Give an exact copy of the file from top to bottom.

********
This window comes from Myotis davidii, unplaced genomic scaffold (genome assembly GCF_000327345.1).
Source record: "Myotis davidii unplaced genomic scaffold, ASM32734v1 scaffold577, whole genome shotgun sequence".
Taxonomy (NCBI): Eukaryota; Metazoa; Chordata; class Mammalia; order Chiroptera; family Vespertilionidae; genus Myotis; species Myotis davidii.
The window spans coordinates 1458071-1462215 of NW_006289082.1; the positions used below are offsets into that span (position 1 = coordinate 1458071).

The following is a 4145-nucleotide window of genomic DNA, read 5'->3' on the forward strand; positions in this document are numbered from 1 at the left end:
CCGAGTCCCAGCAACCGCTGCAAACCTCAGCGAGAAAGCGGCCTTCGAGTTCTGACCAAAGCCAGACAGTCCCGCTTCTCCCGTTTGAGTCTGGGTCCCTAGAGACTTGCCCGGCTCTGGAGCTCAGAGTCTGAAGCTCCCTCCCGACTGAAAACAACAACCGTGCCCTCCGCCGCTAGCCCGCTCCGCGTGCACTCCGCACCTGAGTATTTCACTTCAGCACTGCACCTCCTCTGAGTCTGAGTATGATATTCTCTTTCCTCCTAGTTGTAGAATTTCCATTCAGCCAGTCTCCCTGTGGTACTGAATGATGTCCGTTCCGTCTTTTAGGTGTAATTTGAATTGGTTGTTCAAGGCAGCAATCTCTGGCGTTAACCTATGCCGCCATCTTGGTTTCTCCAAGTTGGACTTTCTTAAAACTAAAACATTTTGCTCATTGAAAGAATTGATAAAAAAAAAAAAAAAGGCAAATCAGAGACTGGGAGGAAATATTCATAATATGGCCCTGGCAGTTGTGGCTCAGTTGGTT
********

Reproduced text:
This window comes from Myotis davidii, unplaced genomic scaffold (genome assembly GCF_000327345.1).
Source record: "Myotis davidii unplaced genomic scaffold, ASM32734v1 scaffold577, whole genome shotgun sequence".
Taxonomy (NCBI): Eukaryota; Metazoa; Chordata; class Mammalia; order Chiroptera; family Vespertilionidae; genus Myotis; species Myotis davidii.
The window spans coordinates 1458071-1462215 of NW_006289082.1; the positions used below are offsets into that span (position 1 = coordinate 1458071).

The following is a 4145-nucleotide window of genomic DNA, read 5'->3' on the forward strand; positions in this document are numbered from 1 at the left end:
CCGAGTCCCAGCAACCGCTGCAAACCTCAGCGAGAAAGCGGCCTTCGAGTTCTGACCAAAGCCAGACAGTCCCGCTTCTCCCGTTTGAGTCTGGGTCCCTAGAGACTTGCCCGGCTCTGGAGCTCAGAGTCTGAAGCTCCCTCCCGACTGAAAACAACAACCGTGCCCTCCGCCGCTAGCCCGCTCCGCGTGCACTCCGCACCTGAGTATTTCACTTCAGCACTGCACCTCCTCTGAGTCTGAGTATGATATTCTCTTTCCTCCTAGTTGTAGAATTTCCATTCAGCCAGTCTCCCTGTGGTACTGAATGATGTCCGTTCCGTCTTTTAGGTGTAATTTGAATTGGTTGTTCAAGGCAGCAATCTCTGGCGTTAACCTATGCCGCCATCTTGGTTTCTCCAAGTTGGACTTTCTTAAAACTAAAACATTTTGCTCATTGAAAGAATTGATAAAAAAAAAAAAAAAGGCAAATCAGAGACTGGGAGGAAATATTCATAATATGGCCCTGGCAGTTGTGGCTCAGTTGGTT